He’s gotta be sure, and it’s gotta be soon, and he’s gotta be larger than life.”
- Jim Steinman and Dean Pitchford recorded by Bonnie Tyler
O.K., I’ll admit it. When I got the vinyl record of Footloose as soon as it was released in 1984, few things were more blood-pumping than to pop my home-recorded cassette copy of the album into the stereo of my fire engine red Plymouth Arrow (complete with a dragon hood ornament) and fly around the back roads of Lancaster County Pennsylvania. Windows down, I’d cruise past my horse-and-buggy driving Mennonite neighbors blasting this tune in hopes of letting someone know (even if was just the horse) that I was not going to be a conformist playing by anybody’s rules. By the way – same tape – Gloria (Laura Branigan, 1983) and Total Eclipse of the Heart (another Bonnie Tyler hit from 1982)! And in case you’re wondering – ABBA had its own tape!
As I waited for my flight in the US Airways Club in LaGuardia, I heard Anderson Cooper’s promotion of CNN Heroes awards. There was a great little piece on a young man – last year’s recipient – from the Philippines who created push cart classrooms to educate children throughout the country. “Send in your nominations,” was the admonition, “and then get ready to vote for your hero.”
I had come to New York on this trip for a number of reasons. I spent my morning meeting with a few folks who are looking a trying to deal with massive water contamination issues in the Rocky Mountain states where the oil and natural gas industries are dumping unimaginable quantities of water onto public lands. In the afternoon, I met with an exceptional couple who have grown a business from its humble start to a massive enterprise in seven years of hard work and tireless commitment. And then, in the evening I joined a few hundred fortunate souls in celebrating the opening of Ran Ortner’s Deep Water exhibition in Williamsburg – just across the bridge from the financial center of the expiring global empire.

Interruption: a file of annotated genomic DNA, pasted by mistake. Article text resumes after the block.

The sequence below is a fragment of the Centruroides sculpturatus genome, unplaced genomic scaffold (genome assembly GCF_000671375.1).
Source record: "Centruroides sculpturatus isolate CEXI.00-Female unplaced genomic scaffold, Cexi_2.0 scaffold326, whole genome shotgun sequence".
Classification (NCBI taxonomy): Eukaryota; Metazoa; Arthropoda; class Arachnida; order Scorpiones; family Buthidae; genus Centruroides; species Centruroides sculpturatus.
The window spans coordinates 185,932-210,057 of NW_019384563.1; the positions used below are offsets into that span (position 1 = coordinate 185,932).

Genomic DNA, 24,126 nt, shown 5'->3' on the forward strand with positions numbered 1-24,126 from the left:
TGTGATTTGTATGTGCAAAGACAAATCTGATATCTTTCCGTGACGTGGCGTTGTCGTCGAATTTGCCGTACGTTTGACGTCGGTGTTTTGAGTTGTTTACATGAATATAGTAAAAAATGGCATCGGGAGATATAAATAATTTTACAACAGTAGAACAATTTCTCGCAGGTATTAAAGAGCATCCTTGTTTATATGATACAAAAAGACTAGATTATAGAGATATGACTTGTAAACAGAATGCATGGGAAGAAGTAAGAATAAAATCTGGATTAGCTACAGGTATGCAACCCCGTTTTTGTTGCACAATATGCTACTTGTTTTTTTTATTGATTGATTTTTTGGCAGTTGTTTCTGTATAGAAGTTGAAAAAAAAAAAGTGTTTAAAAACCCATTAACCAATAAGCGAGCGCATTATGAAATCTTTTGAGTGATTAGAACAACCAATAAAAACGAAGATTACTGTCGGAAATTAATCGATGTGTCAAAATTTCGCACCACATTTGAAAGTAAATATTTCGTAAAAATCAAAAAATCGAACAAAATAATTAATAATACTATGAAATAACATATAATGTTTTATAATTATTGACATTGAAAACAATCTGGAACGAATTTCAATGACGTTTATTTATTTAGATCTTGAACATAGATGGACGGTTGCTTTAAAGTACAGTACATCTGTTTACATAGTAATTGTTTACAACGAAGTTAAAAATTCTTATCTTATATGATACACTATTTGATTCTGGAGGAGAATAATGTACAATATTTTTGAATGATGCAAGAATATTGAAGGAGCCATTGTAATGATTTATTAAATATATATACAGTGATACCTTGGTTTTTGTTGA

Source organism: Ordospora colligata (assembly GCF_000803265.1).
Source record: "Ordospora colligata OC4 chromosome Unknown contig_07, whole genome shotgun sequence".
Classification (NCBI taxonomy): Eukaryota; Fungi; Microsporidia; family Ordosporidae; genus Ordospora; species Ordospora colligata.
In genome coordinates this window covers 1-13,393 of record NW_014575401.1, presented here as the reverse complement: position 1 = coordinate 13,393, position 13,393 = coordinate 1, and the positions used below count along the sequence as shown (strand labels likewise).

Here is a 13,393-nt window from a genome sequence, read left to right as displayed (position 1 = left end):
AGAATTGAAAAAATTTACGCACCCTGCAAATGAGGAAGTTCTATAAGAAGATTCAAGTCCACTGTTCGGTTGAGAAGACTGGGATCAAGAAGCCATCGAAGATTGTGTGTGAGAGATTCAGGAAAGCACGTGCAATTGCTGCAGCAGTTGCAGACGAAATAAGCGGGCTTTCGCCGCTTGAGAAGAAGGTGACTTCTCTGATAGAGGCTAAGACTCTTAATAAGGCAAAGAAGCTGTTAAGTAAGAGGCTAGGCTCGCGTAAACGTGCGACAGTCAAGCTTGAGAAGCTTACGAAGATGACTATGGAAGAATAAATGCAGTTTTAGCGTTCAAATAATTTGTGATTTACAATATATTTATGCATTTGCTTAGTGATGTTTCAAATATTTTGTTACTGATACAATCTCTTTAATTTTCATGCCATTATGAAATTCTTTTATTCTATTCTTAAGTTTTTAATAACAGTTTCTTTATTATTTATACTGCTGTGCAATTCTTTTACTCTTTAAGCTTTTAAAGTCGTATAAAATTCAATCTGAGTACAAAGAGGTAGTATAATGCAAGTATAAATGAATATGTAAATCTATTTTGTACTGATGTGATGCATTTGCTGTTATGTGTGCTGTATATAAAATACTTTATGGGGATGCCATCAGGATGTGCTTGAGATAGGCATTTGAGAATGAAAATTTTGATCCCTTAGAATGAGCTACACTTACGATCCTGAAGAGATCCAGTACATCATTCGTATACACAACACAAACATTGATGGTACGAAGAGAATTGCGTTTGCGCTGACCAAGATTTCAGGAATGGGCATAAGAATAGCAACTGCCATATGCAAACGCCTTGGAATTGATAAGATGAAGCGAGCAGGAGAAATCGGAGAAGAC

Odysseus, Orpheus, Abraham, Jesus of Nazareth, Siddhartha, Achilles, Alexander the Great (did you ever wonder what happened to Alex the Mediocre or Al the Mundane?), Mother Theresa, Ronald Reagan, Osama bin Laden, Sarah Palin – pick your religion, culture, time, or insanity as the case may be and for some reason, we tell ourselves that we “need a hero.” Let “our” world collapse under our own greed and stupidity – as it has – and see a country like China actually see its fortune rising and suddenly, our spandex-caped superheroes like Tim Geithner, Chuck Schumer, and the horde of dysfunctional Congressional sycophant minions race to grab the mantle of bully-in-chief. What is it about our social value system which leads us to the pathologic addiction to seek heroes? Why is it that we seem to have a systemic incapacity to realize that what is needed is collective accountability and behavior adjustment? When will we have the courage to engage in anonymous change for a better manifestation of humanity?